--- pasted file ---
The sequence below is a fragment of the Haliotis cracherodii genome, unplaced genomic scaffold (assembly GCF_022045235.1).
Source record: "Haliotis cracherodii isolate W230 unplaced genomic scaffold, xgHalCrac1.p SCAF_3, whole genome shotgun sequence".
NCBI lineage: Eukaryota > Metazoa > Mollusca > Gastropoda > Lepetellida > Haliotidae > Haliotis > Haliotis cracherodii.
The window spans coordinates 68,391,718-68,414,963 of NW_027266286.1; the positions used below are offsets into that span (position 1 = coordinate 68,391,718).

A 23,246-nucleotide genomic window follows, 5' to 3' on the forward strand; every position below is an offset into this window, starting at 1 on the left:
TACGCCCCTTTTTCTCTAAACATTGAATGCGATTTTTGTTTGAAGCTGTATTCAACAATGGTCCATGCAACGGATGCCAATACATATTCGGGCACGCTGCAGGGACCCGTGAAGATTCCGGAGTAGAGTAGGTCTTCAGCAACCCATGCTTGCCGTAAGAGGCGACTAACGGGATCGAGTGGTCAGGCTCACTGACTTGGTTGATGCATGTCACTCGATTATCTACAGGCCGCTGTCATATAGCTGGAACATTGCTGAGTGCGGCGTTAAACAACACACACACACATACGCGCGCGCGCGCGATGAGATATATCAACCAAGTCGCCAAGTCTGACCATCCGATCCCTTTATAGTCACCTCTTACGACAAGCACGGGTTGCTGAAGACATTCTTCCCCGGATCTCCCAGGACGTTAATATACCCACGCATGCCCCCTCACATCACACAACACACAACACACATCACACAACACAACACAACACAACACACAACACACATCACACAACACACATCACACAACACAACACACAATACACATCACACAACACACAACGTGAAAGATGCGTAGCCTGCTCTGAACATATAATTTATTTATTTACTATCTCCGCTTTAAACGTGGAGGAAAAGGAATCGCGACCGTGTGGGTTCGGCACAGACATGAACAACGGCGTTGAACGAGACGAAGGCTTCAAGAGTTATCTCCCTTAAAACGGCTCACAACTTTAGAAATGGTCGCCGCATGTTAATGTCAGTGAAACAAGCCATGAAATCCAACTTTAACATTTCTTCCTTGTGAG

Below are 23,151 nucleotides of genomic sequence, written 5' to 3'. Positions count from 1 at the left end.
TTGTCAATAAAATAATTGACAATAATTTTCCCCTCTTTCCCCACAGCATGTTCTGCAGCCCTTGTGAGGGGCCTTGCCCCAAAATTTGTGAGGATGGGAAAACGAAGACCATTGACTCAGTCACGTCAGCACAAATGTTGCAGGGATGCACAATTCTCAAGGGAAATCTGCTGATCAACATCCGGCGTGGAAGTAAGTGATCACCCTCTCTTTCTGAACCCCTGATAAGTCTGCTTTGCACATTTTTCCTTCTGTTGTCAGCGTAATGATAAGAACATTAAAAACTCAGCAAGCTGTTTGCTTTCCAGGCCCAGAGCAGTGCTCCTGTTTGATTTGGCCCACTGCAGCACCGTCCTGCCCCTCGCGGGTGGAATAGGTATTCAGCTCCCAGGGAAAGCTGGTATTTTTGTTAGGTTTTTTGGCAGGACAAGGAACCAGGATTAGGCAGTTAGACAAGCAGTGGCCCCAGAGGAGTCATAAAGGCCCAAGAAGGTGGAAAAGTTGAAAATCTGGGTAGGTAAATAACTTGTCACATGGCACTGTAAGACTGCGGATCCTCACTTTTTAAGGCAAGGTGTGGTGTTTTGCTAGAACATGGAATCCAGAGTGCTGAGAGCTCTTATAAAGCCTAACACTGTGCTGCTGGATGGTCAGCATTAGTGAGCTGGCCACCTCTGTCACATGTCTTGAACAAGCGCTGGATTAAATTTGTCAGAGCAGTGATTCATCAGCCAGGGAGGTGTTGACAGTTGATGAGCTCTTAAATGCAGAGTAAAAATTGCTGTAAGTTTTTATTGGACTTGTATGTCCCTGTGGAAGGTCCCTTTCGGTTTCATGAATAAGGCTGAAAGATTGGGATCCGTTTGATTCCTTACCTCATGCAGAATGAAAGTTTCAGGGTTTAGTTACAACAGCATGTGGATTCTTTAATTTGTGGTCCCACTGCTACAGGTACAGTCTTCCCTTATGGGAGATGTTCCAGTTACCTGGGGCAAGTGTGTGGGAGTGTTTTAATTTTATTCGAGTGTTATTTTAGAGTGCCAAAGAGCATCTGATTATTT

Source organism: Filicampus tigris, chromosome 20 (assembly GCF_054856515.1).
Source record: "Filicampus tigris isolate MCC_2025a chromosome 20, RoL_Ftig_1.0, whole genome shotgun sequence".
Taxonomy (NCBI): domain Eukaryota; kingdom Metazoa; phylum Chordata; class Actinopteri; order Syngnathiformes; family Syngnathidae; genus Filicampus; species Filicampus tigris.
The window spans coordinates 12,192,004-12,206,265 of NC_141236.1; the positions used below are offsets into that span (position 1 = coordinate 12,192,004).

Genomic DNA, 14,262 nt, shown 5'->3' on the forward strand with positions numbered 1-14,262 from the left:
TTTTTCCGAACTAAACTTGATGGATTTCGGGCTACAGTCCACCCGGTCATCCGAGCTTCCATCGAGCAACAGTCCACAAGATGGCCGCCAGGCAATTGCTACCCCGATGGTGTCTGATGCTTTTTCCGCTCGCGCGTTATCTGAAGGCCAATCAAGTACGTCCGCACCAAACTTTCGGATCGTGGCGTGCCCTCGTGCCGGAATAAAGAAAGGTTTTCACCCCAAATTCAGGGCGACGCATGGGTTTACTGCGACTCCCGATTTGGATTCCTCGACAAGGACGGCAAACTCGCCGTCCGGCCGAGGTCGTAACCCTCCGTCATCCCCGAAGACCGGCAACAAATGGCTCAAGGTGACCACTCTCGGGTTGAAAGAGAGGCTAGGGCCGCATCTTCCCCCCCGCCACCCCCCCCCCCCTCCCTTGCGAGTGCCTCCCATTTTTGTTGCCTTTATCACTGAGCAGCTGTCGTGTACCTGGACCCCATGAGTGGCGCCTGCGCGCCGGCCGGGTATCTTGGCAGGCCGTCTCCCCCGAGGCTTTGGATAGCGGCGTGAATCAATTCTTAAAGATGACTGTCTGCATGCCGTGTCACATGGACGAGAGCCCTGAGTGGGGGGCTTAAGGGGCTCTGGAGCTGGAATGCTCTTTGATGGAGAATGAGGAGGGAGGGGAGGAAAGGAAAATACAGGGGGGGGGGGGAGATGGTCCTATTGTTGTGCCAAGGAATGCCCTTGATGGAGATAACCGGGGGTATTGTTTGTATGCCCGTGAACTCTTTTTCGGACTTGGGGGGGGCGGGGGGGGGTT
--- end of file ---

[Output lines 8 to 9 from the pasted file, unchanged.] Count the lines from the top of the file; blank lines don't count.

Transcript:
TTGTCAATAAAATAATTGACAATAATTTTCCCCTCTTTCCCCACAGCATGTTCTGCAGCCCTTGTGAGGGGCCTTGCCCCAAAATTTGTGAGGATGGGAAAACGAAGACCATTGACTCAGTCACGTCAGCACAAATGTTGCAGGGATGCACAATTCTCAAGGGAAATCTGCTGATCAACATCCGGCGTGGAAGTAAGTGATCACCCTCTCTTTCTGAACCCCTGATAAGTCTGCTTTGCACATTTTTCCTTCTGTTGTCAGCGTAATGATAAGAACATTAAAAACTCAGCAAGCTGTTTGCTTTCCAGGCCCAGAGCAGTGCTCCTGTTTGATTTGGCCCACTGCAGCACCGTCCTGCCCCTCGCGGGTGGAATAGGTATTCAGCTCCCAGGGAAAGCTGGTATTTTTGTTAGGTTTTTTGGCAGGACAAGGAACCAGGATTAGGCAGTTAGACAAGCAGTGGCCCCAGAGGAGTCATAAAGGCCCAAGAAGGTGGAAAAGTTGAAAATCTGGGTAGGTAAATAACTTGTCACATGGCACTGTAAGACTGCGGATCCTCACTTTTTAAGGCAAGGTGTGGTGTTTTGCTAGAACATGGAATCCAGAGTGCTGAGAGCTCTTATAAAGCCTAACACTGTGCTGCTGGATGGTCAGCATTAGTGAGCTGGCCACCTCTGTCACATGTCTTGAACAAGCGCTGGATTAAATTTGTCAGAGCAGTGATTCATCAGCCAGGGAGGTGTTGACAGTTGATGAGCTCTTAAATGCAGAGTAAAAATTGCTGTAAGTTTTTATTGGACTTGTATGTCCCTGTGGAAGGTCCCTTTCGGTTTCATGAATAAGGCTGAAAGATTGGGATCCGTTTGATTCCTTACCTCATGCAGAATGAAAGTTTCAGGGTTTAGTTACAACAGCATGTGGATTCTTTAATTTGTGGTCCCACTGCTACAGGTACAGTCTTCCCTTATGGGAGATGTTCCAGTTACCTGGGGCAAGTGTGTGGGAGTGTTTTAATTTTATTCGAGTGTTATTTTAGAGTGCCAAAGAGCATCTGATTATTT

Source organism: Filicampus tigris, chromosome 20 (assembly GCF_054856515.1).